A correctional officer who may have been the last person to see Terrill Thomas alive, testified Friday before a jury.
Authorities say Thomas died of dehydration on April 24, 2016, after spending seven days in the Milwaukee County jail without access to water.
Sheriff's Lieutenant Kashka Meadors testified Thursday that she ordered the water to be shut off on April 17 because Thomas had flooded his cell in the mental health unit.
Before he was transferred to the disciplinary unit, Meadors told another officer to preemptively shut off the water in his new cell.
Court testimony revealed that action was never recorded in a jail log or mentioned in a briefing and Thomas' water was never turned back on.
Officer Thomas Laine testified Friday that he had no knowledge of a water shut off in Thomas' cell.
Had he known, Laine says he would have done a more thorough wellness check on Thomas during his rounds.
"I was making sure he was breathing," Laine testified. "I could see the rise and fall of his chest."
According to jail records, Laine worked the evening shift on April 23, the night before Thomas was found dead in his cell.
In his testimony, Laine says he conducted checks on the inmates every 30 minutes starting at about 6:20 p.m.
Surveillance video backs up his story, showing him stopping multiple times at Thomas' cell.
He testified that he saw Thomas laying naked on the ground near the door of his cell and that he didn't have a mattress.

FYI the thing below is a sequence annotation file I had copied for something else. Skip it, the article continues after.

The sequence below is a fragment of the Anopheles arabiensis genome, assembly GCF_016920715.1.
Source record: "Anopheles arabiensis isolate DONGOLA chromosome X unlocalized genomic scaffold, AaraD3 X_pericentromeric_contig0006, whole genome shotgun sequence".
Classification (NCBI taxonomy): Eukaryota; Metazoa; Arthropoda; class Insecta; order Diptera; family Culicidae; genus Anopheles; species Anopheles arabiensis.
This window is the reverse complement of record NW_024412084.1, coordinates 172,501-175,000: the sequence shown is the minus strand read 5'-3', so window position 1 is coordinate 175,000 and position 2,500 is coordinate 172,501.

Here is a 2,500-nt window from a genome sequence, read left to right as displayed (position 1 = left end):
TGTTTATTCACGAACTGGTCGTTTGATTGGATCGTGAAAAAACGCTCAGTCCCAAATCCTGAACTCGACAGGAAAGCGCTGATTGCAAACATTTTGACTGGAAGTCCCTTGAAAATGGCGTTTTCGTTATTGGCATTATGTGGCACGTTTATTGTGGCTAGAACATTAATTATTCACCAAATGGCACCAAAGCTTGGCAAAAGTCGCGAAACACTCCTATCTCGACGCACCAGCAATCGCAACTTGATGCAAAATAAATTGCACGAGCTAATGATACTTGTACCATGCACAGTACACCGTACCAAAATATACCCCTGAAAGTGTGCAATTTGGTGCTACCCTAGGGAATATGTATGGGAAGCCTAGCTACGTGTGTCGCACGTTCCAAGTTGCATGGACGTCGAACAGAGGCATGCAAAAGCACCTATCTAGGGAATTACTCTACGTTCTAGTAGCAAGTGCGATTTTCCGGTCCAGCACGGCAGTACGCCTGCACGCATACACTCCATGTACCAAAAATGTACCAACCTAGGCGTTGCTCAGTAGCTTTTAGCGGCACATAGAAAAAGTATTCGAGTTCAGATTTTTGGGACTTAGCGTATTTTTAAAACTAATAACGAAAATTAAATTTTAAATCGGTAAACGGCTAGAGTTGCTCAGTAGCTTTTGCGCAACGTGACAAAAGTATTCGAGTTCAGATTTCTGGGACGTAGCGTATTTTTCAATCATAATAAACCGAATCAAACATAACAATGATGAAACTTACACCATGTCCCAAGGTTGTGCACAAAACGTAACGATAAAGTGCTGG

And that was how Laine found Thomas every time he walked by the cell, according to his testimony. He did inmate checks roughly eight times that night in a four hour period.
"You saw him laying on the floor for four hours, didn't that raise a red flag in your mind that something might be wrong with Mr. Thomas?" asked Milwaukee County Judge Francis Wasielewski.
Laine responded, "It did not. I work mental health unit and a lot of inmates are naked and sleep at all times of the day."
Laine went on to say sometimes they are on the floor with no mattress.
A doctor who oversees the jail medical staff also testified Friday saying that Thomas did receive medical care when he was first brought to the jail but after that, he would often refuse any kind of medical treatment.
Multiple correctional officers also testified Friday, all saying they did not turn off Thomas' water or know that his water had been turned off.
Two officers during this inquest have invoked their fifth amendment right not to testify.
The inquest, requested by the Milwaukee County District Attorney's Office, will continue into next week.
The jury during this proceeding will have to determine if they feel a crime was committed and in that case, if anyone should face charges.
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